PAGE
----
How well do you understand your limitations? Two announcements caught my attention this week not so much for their content but for the message that they offer: self-awareness is an absolutely critical foundation to any form of leadership.
The first was an email from Elizabeth Proust, chair of the Australian Institute of Company Directors, announcing the resignation of our CEO John Brogden. Brogden has been in the role for a couple of years and – in this member’s opinion – has done a good job improving the strategy for member engagement and in advocating for improved governance standards in the not-for-profit sector and gender diversity in business and on boards.
He has said that “looking at the time commitment required by the CEO role at AICD, I have decided to stand down from this role and focus my energies on my obligations as Chairman of Lifeline and UrbanGrowth NSW in particular.” The backstory, announced by his wife Lucy earlier in the day at a Lifeline luncheon, is that he’s been on leave from his role for several months and is presently in hospital receiving treatment for a relapse of his depression.
Brogden’s history of mental illness and depression is well documented, and he has said “experiences like mine show there is a way back” for other like him. But that means understanding one’s limitations.
The second was an announcement from radio presenter, Em Rusciano, sharing her emotional overwhelm at having recently miscarried at 13 weeks. In mourning the loss of her baby boy, she was “going to take some time off the radio, off performing, off social media, off life. Not for too long, but I need some time.”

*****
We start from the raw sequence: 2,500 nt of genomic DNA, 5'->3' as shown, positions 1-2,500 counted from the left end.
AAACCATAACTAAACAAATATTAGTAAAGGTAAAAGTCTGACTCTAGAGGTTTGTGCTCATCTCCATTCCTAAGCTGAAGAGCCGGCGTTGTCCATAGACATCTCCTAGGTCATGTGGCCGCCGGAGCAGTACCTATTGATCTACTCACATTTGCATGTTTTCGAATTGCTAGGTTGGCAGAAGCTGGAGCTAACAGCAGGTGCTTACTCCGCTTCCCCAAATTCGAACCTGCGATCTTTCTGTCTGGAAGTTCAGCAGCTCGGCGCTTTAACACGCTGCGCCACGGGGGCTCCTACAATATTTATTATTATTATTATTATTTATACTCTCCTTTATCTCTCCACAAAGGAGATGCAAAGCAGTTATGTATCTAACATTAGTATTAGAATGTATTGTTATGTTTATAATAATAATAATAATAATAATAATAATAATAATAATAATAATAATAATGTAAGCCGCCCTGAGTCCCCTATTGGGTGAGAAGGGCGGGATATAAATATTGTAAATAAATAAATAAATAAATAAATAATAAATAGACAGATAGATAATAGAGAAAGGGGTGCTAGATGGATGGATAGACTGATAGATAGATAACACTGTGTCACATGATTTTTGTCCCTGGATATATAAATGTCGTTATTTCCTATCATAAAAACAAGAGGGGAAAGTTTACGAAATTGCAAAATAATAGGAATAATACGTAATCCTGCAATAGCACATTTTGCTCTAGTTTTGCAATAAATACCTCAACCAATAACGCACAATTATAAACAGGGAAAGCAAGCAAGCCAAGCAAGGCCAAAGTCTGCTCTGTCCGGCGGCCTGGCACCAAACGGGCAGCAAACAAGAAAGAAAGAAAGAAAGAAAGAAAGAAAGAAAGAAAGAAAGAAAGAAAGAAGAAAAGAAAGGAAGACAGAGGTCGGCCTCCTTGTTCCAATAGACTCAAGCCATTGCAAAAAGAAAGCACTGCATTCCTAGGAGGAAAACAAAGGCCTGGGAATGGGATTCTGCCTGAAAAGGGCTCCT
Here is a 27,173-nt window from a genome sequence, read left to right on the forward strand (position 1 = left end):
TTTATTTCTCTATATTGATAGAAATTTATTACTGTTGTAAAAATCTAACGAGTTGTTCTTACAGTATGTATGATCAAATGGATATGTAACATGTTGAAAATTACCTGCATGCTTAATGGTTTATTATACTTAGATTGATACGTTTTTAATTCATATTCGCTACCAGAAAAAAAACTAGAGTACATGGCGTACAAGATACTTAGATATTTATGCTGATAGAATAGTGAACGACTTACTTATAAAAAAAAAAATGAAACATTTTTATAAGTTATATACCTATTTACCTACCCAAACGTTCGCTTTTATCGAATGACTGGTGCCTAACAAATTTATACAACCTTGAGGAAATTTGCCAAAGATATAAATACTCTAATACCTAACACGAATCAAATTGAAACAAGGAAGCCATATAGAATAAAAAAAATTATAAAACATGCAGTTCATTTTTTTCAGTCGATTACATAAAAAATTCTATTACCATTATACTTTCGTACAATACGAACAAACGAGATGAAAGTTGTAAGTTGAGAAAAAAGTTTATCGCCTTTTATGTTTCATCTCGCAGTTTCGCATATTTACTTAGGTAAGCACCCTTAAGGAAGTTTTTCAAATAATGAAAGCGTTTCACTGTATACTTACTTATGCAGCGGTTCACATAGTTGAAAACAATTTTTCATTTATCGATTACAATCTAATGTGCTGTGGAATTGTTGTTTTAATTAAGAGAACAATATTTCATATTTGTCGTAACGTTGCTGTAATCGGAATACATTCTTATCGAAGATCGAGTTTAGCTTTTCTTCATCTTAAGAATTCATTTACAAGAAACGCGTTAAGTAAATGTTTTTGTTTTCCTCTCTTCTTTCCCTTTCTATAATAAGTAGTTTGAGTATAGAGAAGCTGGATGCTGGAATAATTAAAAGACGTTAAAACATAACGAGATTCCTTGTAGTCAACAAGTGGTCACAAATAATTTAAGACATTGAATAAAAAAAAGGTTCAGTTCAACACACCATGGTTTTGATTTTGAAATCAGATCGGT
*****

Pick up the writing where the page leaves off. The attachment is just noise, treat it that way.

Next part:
“I know you’ll all understand”, she said.
Russo’s honest appraisal of her ability to perform in a high-stakes, very public role as an entertainer while also navigating intense grief, struck a chord. And what really impressed me was her willingness to step away from a new job in an uber competitive environment to concentrate on self-healing. In reality, perhaps it was the only choice.
Neither Brogden nor Russo were looking to impress me or anyone else in their announcements, yet at the very least they can be sure that many of us will relate.
A couple of years ago, just one month into a new CEO contract, my father was diagnosed with an aggressive form of cancer that claimed his life after only three weeks. At the time, I felt intense pressure to push on, distract myself from the grief, and focus on delivering the business goals I’d promised.
For four months, I bobbed about in a sea of grief before the emotion eventually grabbed me by the ankles and pulled me under. By the time I called “time out” I was physically unable to get myself out of bed in the mornings. Clearly, I could not lead effectively in that state, nor do justice to the other responsibilities in my life.
It’s impossible to lead effectively when pushed beyond your limits. That’s why good leaders accept their limitations, but great leaders make choices that align with them.
What choices have you made to align with your limitations?
Yours in solidarity,